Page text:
WOW this is a story I have known personally .. it wasn't as intense but it came down to infidelity because once 1 person started to fix themselves the other felt un-needed and sought out someone that they could take care of. This post is wonderful - I don't think many people realize what lies beneath the top later we allow others to see... many people only feel self worth when they are depended upon. Luckily in the situation i am privy to it all worked out in the end-help was sought and relationship was mended .. and the marriage went on to 32 years until the untimely passing of my dad. Thank you for writing this article!

debra said...

I am so glad he is getting stronger every day. I pray that the worst is over for your brother and family.

It sounds like she, however, still has a long way to go.

{hugs}

Jessica said...

I, wow, that is one powerful read. I hope that he finds peace. I hope she finds her soul and realizes what she is doing.

Christina said...

Like others I have witnessed a similar story with friends just last year. He wanted a broken wife that he could care for (though never fix)..and when she finally fixed herself by entering a rehab facility, he brought a new broken girl home to their bed. Lovely huh? Eighteen years of life and two kids and that was his response to his wife healing herself. I guess the story is all too common, but it still sucks.

Crystal D said...

It is so easy for those small dangerous disasters to hide behind the train wrecks. But you are so right, when he is fixed it is no longer safe for her to be there. It is too easy for everyone to spot all of her imperfections. She no longer can make herself feel better by looking to her right in bed and knowing at least she is better than that. So even if it might be hard for him now, she would have never been the support he would always need. If he was ever going to have a chance of this lasting he needs better than her.

Mama Ginger Tree said...

Very well written. It is so hard to watch a family member in pain.

Sounds like maybe he will be able to move forward better without her. Maybe.

Insta-mom said...

Wow. Left me breathless.

merlotmom said...

I'm so glad you're brother is finding his way. As far as his wife, let her go. You are so right, some people need others to make themselves look good. You have your brother to worry about and it sounds like she is toxic to his healing. I hope he sees that for what it is and can continue moving forward without her.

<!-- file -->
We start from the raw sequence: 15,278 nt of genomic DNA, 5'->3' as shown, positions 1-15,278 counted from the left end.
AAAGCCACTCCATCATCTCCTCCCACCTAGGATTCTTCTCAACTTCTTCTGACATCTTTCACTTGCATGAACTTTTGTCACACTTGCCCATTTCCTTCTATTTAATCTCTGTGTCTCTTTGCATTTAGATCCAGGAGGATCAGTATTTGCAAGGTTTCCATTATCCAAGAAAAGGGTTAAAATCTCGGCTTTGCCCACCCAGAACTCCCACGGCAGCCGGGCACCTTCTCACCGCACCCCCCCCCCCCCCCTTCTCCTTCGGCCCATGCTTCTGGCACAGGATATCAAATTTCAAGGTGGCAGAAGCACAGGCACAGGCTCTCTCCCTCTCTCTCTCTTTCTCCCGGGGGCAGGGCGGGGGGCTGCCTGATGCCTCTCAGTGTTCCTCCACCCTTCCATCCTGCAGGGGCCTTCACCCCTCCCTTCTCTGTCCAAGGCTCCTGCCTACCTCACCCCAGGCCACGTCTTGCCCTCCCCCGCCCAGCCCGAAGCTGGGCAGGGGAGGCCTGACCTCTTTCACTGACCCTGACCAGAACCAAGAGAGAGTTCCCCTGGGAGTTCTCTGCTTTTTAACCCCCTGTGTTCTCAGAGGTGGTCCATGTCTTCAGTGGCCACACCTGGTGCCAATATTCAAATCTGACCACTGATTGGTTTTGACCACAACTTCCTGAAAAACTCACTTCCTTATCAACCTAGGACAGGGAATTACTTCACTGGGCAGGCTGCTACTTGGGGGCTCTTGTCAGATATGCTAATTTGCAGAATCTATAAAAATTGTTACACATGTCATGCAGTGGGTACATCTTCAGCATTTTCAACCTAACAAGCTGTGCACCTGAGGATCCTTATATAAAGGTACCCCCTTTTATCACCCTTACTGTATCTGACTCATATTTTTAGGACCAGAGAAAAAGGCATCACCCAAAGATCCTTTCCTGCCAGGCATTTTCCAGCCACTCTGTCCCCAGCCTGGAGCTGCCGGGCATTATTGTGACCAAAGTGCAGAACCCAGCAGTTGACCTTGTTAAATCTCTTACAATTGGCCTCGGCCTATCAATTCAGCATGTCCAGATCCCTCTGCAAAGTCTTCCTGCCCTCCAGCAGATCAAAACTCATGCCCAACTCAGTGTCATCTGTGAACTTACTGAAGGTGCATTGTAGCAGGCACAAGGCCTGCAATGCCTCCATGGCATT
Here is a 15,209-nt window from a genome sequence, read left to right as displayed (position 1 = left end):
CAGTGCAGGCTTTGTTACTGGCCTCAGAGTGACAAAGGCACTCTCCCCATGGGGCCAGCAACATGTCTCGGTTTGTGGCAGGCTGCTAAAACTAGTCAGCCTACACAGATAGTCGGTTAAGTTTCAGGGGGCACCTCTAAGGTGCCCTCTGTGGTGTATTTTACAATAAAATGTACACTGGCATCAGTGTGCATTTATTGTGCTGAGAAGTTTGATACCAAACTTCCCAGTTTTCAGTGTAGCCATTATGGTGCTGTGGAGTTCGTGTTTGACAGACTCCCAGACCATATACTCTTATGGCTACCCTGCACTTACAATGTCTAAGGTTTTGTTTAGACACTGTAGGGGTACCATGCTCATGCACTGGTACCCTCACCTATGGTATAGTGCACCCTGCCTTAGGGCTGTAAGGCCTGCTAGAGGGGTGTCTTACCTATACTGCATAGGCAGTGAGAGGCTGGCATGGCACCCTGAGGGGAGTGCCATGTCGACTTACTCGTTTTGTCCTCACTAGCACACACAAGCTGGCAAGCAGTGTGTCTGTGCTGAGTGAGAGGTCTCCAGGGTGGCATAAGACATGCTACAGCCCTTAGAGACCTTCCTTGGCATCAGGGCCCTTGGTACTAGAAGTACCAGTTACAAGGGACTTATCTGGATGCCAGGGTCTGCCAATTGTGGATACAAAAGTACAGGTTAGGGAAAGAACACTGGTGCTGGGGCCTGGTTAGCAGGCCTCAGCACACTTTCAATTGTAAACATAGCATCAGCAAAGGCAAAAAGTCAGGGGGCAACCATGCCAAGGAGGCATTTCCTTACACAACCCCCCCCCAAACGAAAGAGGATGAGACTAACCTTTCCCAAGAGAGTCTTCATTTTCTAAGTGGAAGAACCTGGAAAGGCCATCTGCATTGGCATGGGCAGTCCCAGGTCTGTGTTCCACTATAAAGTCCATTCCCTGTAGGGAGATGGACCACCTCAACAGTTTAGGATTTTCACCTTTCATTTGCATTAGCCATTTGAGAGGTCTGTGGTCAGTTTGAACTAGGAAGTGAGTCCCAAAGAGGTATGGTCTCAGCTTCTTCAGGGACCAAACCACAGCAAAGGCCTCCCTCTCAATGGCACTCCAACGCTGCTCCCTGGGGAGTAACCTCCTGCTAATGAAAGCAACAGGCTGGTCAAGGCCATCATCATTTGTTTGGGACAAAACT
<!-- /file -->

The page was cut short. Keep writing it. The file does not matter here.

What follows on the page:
heather said...

Finding the person inside is scary sometimes. Eerie similar happenings in my family. Now our road ahead is paved with hope, and that helps.

Honeybell said...

It sounds like the age old story of a co-dependent. I think your brother is getting well in ways he couldn't imagine.

Wonderfully written.

Shannon said...

I was in a very similar situation, except I was in the position of your brothers wife. I passed off the responsibility to his sister and family. I'm aware of my faults and I hope one day she will be too.
But unlike her, I left the whole situation well enough alone - just doing what I have to in order to protect myself.

This entry gave me hope that my ex will be able to recover as beautifully as your brother has.

Thank you for giving me that hope.

Natalie said...

I know that at this point in time it may be a hard pill to swallow, but it sounds like your brother is better off without her. She is a co-dependent and will continue to try and drag him down.

Pouring wine in front of him? Are you kidding? Or was that figurative?

Deezee said...

brilliantly written.

Bean Hayden said...

oh your brilliant use of words stuns me every time. you are brilliant and strong. she is weak. He will be better because of you. XOXO!

Karen Sugarpants said...

Wow Maggie. Stay strong.

Mary said...

Reminds me of the crazymakers Julia Cameron speaks of in The Artists Way. Very hard to not get sucked in by the crazymakers. I'm sure you'll help your brother to be strong.

Secret Agent Mama said...

Maggie, dammit, that was one fabulous piece of writing. Stay strong. You know you have a lot of people on your side, your brother included!

Ernesta said...

Family is meant to stay by your side thru thick and thin.

CrookedPigtails said...